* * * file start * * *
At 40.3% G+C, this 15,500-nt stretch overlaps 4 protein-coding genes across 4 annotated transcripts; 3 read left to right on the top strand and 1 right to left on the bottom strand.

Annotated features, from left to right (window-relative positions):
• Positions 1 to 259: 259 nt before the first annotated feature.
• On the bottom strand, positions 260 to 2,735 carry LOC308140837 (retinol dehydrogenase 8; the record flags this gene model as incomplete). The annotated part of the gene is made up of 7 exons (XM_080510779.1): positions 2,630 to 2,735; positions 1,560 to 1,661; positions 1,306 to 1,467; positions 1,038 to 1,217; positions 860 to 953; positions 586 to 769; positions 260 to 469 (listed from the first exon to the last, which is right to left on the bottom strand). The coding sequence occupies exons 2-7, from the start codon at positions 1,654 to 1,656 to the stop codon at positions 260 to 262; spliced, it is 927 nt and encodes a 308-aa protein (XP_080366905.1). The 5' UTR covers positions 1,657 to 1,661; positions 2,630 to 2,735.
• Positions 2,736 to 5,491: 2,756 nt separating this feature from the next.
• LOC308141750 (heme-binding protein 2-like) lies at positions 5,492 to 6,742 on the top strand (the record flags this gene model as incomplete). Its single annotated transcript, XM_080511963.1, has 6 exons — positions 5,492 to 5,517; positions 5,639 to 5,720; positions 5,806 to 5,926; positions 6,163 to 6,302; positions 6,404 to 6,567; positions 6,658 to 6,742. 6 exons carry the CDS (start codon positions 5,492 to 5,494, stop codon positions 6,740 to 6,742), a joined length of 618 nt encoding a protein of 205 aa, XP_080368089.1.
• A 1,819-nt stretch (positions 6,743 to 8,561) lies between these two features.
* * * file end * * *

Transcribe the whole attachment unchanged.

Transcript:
At 40.3% G+C, this 15,500-nt stretch overlaps 4 protein-coding genes across 4 annotated transcripts; 3 read left to right on the top strand and 1 right to left on the bottom strand.

Annotated features, from left to right (window-relative positions):
• Positions 1 to 259: 259 nt before the first annotated feature.
• On the bottom strand, positions 260 to 2,735 carry LOC308140837 (retinol dehydrogenase 8; the record flags this gene model as incomplete). The annotated part of the gene is made up of 7 exons (XM_080510779.1): positions 2,630 to 2,735; positions 1,560 to 1,661; positions 1,306 to 1,467; positions 1,038 to 1,217; positions 860 to 953; positions 586 to 769; positions 260 to 469 (listed from the first exon to the last, which is right to left on the bottom strand). The coding sequence occupies exons 2-7, from the start codon at positions 1,654 to 1,656 to the stop codon at positions 260 to 262; spliced, it is 927 nt and encodes a 308-aa protein (XP_080366905.1). The 5' UTR covers positions 1,657 to 1,661; positions 2,630 to 2,735.
• Positions 2,736 to 5,491: 2,756 nt separating this feature from the next.
• LOC308141750 (heme-binding protein 2-like) lies at positions 5,492 to 6,742 on the top strand (the record flags this gene model as incomplete). Its single annotated transcript, XM_080511963.1, has 6 exons — positions 5,492 to 5,517; positions 5,639 to 5,720; positions 5,806 to 5,926; positions 6,163 to 6,302; positions 6,404 to 6,567; positions 6,658 to 6,742. 6 exons carry the CDS (start codon positions 5,492 to 5,494, stop codon positions 6,740 to 6,742), a joined length of 618 nt encoding a protein of 205 aa, XP_080368089.1.
• A 1,819-nt stretch (positions 6,743 to 8,561) lies between these two features.